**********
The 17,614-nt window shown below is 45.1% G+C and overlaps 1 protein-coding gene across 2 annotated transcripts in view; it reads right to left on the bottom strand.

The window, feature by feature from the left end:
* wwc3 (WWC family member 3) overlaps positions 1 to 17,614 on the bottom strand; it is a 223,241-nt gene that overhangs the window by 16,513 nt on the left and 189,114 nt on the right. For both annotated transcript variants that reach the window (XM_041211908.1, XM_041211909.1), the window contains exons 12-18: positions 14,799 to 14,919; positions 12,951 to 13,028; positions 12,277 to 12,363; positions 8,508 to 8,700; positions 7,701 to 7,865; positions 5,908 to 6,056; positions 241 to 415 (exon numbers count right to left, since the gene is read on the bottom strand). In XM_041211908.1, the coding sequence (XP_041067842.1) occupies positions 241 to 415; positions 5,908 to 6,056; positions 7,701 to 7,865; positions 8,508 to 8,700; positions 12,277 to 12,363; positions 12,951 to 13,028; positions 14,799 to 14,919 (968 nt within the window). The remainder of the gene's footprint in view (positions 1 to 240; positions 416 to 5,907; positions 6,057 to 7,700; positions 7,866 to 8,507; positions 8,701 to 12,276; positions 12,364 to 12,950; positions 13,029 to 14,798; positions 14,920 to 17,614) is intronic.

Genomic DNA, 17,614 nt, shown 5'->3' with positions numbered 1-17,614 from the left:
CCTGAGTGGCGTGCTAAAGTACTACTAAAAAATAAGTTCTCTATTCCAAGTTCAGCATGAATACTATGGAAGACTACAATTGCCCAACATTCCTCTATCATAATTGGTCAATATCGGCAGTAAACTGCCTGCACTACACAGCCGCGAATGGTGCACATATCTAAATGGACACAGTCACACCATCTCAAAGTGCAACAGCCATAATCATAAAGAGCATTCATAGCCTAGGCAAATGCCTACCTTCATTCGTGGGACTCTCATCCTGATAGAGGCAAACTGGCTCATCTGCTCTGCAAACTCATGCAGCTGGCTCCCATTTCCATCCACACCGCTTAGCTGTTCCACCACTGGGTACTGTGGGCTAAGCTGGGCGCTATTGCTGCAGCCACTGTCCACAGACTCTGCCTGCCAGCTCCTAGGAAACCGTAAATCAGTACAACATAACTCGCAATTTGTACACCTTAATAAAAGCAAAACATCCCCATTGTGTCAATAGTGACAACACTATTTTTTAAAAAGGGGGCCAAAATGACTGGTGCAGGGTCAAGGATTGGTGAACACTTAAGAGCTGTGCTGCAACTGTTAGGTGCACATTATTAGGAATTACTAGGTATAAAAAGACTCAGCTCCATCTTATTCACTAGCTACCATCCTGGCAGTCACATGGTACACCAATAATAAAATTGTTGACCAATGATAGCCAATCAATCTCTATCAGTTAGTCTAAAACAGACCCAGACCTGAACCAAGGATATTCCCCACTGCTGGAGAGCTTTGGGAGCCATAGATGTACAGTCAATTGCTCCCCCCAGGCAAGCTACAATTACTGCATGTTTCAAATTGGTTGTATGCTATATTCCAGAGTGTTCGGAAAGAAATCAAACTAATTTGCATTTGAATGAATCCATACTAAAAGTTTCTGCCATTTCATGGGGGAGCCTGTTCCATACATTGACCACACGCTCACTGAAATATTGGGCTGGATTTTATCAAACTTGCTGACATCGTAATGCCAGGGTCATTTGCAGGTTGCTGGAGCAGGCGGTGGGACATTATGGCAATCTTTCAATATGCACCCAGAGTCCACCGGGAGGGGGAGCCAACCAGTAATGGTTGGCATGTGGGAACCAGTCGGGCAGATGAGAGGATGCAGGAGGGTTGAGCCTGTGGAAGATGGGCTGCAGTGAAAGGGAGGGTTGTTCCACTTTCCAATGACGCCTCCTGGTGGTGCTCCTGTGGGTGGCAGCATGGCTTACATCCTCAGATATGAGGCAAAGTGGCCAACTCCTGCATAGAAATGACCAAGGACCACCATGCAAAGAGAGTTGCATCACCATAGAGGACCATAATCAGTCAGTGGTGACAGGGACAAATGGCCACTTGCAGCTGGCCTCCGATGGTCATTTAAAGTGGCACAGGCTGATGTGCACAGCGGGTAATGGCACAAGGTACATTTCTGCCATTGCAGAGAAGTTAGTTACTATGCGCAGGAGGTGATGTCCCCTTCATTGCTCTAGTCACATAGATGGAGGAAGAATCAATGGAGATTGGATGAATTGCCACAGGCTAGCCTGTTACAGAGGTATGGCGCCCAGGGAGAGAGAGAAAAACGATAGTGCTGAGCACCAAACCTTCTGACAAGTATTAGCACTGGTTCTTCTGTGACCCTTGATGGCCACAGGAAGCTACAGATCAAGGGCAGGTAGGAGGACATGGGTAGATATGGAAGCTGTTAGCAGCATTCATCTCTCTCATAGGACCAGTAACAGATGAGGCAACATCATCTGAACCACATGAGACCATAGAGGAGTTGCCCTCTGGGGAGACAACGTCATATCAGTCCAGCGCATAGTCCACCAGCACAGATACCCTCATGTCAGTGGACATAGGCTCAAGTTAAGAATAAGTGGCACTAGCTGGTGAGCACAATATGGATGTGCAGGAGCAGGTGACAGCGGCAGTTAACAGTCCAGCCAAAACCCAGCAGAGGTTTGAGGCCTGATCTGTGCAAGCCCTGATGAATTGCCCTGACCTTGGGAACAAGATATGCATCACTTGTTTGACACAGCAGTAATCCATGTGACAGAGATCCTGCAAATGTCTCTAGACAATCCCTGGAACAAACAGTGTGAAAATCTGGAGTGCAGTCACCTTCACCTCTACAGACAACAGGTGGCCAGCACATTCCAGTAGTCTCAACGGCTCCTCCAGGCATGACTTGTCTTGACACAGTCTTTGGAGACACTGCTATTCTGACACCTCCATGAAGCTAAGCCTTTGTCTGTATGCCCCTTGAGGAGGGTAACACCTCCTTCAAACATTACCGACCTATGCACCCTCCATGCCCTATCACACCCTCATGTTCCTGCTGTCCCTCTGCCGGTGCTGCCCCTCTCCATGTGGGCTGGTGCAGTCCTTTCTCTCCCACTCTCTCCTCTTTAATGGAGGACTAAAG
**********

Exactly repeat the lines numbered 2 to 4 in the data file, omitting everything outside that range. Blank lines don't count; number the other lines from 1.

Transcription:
The window, feature by feature from the left end:
* wwc3 (WWC family member 3) overlaps positions 1 to 17,614 on the bottom strand; it is a 223,241-nt gene that overhangs the window by 16,513 nt on the left and 189,114 nt on the right. For both annotated transcript variants that reach the window (XM_041211908.1, XM_041211909.1), the window contains exons 12-18: positions 14,799 to 14,919; positions 12,951 to 13,028; positions 12,277 to 12,363; positions 8,508 to 8,700; positions 7,701 to 7,865; positions 5,908 to 6,056; positions 241 to 415 (exon numbers count right to left, since the gene is read on the bottom strand). In XM_041211908.1, the coding sequence (XP_041067842.1) occupies positions 241 to 415; positions 5,908 to 6,056; positions 7,701 to 7,865; positions 8,508 to 8,700; positions 12,277 to 12,363; positions 12,951 to 13,028; positions 14,799 to 14,919 (968 nt within the window). The remainder of the gene's footprint in view (positions 1 to 240; positions 416 to 5,907; positions 6,057 to 7,700; positions 7,866 to 8,507; positions 8,701 to 12,276; positions 12,364 to 12,950; positions 13,029 to 14,798; positions 14,920 to 17,614) is intronic.

Genomic DNA, 17,614 nt, shown 5'->3' with positions numbered 1-17,614 from the left: